Most people find it easiest to catheterise whilst sitting on the toilet.

Procedure

  • List of equipment
  • Catheter
  • Mirror- may be useful for females
  • Lubricating/anaesthetic jelly for males if used
  • Disposable tissues- or baby wipes
  • Unperfumed soap- the perfumed type may cause irritation
  • Towel- kept for this purpose only
  • Container for urine if not drained directly into the toilet
  • Floor protection
  • Very careful hygiene should be observed at all times

Females

Collect everything you are going to need. Take off or loosen clothing as necessary. Gently wash genital area from front to back. Use disposable tissue and soap or baby wipes. Wash hands carefully and dry them on a towel or disposable kitchen paper.

Part the labia and slide the catheter gently into the urethra, making sure not to handle the end which enters the bladder. The other end of the catheter should be pointing into the toilet or receptacle. When the urine has finished draining, slowly start to pull the catheter back out. If some more urine starts to flow, stop pulling the catheter and wait for the flow to stop. Continue doing this until the catheter is completely out.

Place the used catheter in a disposal bag and/or sanibin. If using a non-disposable catheter rinse it under a tap, dry on a paper towel and place it in a clean bag for storage.

Males

Collect everything you are going to need. Take off or loosen clothes as necessary. Wash hands and then wash the penis, taking care to wash under the foreskin. Dry hands and penis carefully, using disposable paper.

Squeeze a little lubricating jelly onto a piece of paper and discard. Squeeze a little into the penis if using anaesthetic jelly or on to the tip of the catheter if lubricating jelly is used.

Gently pull back the foreskin and slowly insert the catheter, holding the penis upright. Do not touch the end of the catheter that is going into the bladder.

When the urine has finished draining, slowly start to pull the catheter back out. If some more urine starts to flow, stop pulling the catheter and wait for the flow to stop. Continue doing this until the catheter is completely out.

Place the used catheter in a disposal bag and/or sanibin. If using a non-disposable catheter rinse it under the tap, dry on a paper towel and place in a clean paper bag for storage.

Tips

Try to avoid constipation because, if the bowel is empty, it makes it easier to drain the bladder properly. A high fibre diet can help, and advice leaflets are available. If you become constipated, you may well begin wetting between catheterisations. Remember to drink at least 8 glasses of fluid a day as this helps constipation and urinary tract infections.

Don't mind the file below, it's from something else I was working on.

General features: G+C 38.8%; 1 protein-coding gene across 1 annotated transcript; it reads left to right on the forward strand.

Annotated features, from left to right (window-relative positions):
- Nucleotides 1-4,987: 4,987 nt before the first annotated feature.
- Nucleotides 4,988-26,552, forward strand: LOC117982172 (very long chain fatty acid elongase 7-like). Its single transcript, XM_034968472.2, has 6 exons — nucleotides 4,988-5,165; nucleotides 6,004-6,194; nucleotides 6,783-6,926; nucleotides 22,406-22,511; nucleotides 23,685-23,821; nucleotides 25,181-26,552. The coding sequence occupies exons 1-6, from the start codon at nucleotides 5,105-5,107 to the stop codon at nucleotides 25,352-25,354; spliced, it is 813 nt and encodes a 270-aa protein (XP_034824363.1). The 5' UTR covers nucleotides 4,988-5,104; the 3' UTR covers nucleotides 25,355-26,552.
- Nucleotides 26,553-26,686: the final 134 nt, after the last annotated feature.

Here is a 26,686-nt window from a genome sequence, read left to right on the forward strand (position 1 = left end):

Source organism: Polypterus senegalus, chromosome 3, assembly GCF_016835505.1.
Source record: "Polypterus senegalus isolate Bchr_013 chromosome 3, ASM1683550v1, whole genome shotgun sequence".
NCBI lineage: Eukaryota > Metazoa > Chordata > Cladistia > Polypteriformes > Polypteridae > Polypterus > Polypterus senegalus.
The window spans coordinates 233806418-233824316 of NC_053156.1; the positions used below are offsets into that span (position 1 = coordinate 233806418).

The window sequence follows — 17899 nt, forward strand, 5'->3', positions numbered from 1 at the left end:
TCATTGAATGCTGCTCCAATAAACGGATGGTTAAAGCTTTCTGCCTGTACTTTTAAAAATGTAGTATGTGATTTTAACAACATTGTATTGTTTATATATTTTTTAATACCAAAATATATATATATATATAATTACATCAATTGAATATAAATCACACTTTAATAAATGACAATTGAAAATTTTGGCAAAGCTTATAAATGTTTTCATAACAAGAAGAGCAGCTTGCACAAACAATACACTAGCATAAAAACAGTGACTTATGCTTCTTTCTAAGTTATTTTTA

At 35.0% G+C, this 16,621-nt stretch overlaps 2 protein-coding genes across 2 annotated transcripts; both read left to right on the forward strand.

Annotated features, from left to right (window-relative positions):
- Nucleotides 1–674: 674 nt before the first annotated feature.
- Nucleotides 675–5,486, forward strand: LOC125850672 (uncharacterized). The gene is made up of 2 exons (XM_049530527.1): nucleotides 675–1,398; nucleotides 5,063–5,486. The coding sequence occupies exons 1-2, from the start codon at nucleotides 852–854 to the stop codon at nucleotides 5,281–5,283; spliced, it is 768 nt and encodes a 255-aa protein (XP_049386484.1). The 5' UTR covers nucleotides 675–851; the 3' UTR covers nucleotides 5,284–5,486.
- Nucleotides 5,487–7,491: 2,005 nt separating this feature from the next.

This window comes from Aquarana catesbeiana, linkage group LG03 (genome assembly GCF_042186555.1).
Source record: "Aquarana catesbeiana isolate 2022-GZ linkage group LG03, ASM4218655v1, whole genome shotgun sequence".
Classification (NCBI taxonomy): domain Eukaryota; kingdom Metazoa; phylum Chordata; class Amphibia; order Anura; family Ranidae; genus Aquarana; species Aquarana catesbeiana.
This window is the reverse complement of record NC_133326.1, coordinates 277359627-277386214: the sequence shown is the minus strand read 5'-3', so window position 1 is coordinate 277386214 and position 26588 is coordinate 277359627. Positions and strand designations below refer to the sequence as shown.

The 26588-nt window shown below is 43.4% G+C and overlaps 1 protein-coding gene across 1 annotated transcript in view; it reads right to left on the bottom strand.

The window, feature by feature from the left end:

If you are going on holidays abroad, it is advisable to ask your GP if you can have a letter for the Customs Officials stating that you have catheters with you. if you are in doubt about the water in the country you are visiting, it would be best to use bottled water. Always remember to take enough supplies of catheters with you when going on holiday, either in the country or abroad. Remember to put them in your hand luggage if you are going on an aeroplane, as sometimes suitcases can get mislaid.

Potential Problems

Urine Infections

If your urine becomes cloudy and smelly, you may have a urinary tract infection. Other signs of infection can be generally feeling unwell, headaches, and a raised temperature. Sometimes, if you are wet between catheterisations, this may also indicate an infection. Take a specimen of urine to your nurse/doctor who may give you some antibiotics to take. Drink plenty pf fluid – at least a full glass every hour (preferably not coffee, coke or fizzy drinks). Cranberry juice can help to reduce the risk of urinary tract infections. However, cranberry juice is often concentrated for people taking blood thinning medications(e.g., warfarin).

Do not stop Catheterising!

Pain on catheterising

You may feel some pain when you first begin catheterising, but this does stop. However, pain can also be a sign of infection. If the pain persists and/or there is blood on the catheter when you take it out, seek medical advice.

Blood in the urine

If you sometimes see blood in the urine, don’t worry – it could be due to slight irritation or infection and should clear within a few days. If it doesn’t, seek medical advice.

If you have any problems or questions, contact your SBHI Family Support Worker who can put you in touch with our Continence Advisor.